Probably the biggest sporting shock over the weekend was the late withdrawal of tennis legend Roger Federer, allegedly due to injury, from his final against Novak Djokovic in the ATP World Tour final at the 02 Arena.
There are several issues arising.
Firstly, Federer may well be genuinely injured and/or took his decision with the utmost reluctance upon medical advice – not least because, had he played, he might have brought on a prolonged condition that threatened his playing schedule next year, not least his participation in the Australian Open, the first Major of 2015.
Secondly, one can only feel sympathy for the crowd that had paid good money – many of them plenty of money, no doubt – weeks or even months ago in anticipation of seeing two of the world’s best players [as it turned out, probably the world’s best two players] slugging it out at the end of yet another long, long season. To have one of the finalists pull out – especially at such short notice, viz. after all concerned had travelled to the O2 Arena at considerable cost and effort – must have been very frustrating for fans, organisers and sponsors, never mind the broadcasters.
Over this episode some will take the line “This an key elite sporting event – surely you should go out, even if you’re not feeling quite 100%, and give it your best shot?’ and others will give Federer the benefit of the doubt (‘He’s coming to the end of his career – there’s too much at stake for him to risk serious injury and the precious time he might still have at the top’).
I guess we can all hope that it wasn’t just a case of the great man realising that – since the probability was that he’d lose to Djokovic in any event – and that facing him in anything other than tip-top condition made this a certainty – and he just didn’t want to go through the experience.
However, that is not the main purpose of my post today.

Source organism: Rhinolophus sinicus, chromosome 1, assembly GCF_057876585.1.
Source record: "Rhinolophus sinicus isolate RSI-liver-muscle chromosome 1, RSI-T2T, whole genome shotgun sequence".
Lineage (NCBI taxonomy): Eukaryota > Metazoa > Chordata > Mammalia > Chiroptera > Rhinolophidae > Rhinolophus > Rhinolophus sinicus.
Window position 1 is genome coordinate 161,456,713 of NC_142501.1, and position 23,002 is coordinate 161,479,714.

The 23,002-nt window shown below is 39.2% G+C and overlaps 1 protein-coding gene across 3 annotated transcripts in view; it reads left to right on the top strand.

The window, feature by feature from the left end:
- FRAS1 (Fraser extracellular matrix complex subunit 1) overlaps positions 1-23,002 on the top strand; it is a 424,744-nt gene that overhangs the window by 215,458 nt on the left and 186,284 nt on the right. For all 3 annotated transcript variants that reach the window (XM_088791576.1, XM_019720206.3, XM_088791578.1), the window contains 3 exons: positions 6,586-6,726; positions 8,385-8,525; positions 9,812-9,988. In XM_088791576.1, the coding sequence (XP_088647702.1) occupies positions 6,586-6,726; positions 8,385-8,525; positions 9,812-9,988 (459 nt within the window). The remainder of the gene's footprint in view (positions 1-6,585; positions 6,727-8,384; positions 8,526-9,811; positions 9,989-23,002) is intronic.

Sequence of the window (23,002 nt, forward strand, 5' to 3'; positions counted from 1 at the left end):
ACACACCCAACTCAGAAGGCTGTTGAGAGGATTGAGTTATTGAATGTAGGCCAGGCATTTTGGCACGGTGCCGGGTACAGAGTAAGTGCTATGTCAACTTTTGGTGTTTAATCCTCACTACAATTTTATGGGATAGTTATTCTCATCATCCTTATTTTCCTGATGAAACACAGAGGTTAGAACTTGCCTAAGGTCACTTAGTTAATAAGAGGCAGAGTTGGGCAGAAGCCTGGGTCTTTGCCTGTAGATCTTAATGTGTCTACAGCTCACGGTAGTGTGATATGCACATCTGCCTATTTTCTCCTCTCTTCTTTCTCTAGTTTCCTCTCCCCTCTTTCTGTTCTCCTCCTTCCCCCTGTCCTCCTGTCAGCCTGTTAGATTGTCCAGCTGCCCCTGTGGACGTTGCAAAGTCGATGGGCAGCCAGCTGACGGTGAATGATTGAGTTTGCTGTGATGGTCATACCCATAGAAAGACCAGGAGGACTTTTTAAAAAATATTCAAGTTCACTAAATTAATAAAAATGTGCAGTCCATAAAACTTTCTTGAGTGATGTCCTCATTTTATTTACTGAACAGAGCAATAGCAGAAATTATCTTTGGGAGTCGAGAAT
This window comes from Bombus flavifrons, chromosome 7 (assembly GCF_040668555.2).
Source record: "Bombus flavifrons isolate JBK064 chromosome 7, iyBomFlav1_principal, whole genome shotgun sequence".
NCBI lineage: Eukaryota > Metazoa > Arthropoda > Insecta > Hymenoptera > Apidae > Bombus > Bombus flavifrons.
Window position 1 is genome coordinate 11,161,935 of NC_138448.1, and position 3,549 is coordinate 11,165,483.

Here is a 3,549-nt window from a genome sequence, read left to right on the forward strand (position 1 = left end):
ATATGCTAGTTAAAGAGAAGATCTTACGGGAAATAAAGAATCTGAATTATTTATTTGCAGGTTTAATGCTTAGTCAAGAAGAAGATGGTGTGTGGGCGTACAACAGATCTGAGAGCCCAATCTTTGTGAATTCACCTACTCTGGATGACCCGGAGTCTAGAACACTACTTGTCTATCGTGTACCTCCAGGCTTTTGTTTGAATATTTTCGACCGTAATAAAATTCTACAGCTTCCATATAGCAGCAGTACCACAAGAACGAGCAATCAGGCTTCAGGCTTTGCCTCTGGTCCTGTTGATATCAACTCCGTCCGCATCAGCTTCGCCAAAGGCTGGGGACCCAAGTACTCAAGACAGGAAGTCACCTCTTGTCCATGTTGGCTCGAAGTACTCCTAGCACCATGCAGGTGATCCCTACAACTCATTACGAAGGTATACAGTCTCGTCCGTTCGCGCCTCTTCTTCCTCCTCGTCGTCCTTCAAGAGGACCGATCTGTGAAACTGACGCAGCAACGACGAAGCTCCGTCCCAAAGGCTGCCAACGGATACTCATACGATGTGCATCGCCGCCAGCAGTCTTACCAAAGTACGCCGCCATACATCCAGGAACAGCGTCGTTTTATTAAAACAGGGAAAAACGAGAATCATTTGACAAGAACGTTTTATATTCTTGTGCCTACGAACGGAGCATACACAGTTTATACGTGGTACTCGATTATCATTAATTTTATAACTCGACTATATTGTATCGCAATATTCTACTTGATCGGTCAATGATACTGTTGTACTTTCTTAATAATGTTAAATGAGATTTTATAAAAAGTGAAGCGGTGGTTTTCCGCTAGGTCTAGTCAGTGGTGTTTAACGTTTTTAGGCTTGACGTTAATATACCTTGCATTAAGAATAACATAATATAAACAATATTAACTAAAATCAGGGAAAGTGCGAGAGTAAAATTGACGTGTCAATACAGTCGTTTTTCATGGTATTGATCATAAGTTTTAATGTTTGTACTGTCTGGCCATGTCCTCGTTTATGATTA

Rather, I think I have spotted something else.
In a report on Federer’s withdrawal which appears on the website of the Daily Telegraph today, XXXX reviews Federer’s situation against other examples of memorable sporting capitulations – see here – DAILY TELEGRAPH
When I looked at the photograph illustrating the first listed [Wyndham Halswelle’s gold medal victory in the 1908 London Olympics 400 metres final], a flash-thought came to me. Looking at the shape of the oval track, it seemed that – at least in the 1908 Olympics – that the straights were marginally longer, and the bends marginally sharper, than they are with modern tracks.
Could it be that – never mind superior modern training methods, equipment, diets, nutrition and of course the quality of modern running or playing surfaces – the actual shape of the 400 metre tracks in days gone by were less advantageous than they are today?
This gulf is patently obvious with indoor running tracks – modern ones have banking on the bends – but with outdoor tracks, surely in theory at least a track possessed of ‘slower, more gradual’ bends must assist greater general speed (in races of 400 metres and longer) than a ‘longer straight and sharper bend’ version?
When you are trying to compare athletics performances in different eras, maybe the exact shape of the oval tracks involved – where different – should also be a factor taken into account. Perhaps someone like Wyndham Halswelle would not have been quite so far behind as we think if he was suddenly magically transported forward a century in time and able to compete on equal terms with his modern counterparts.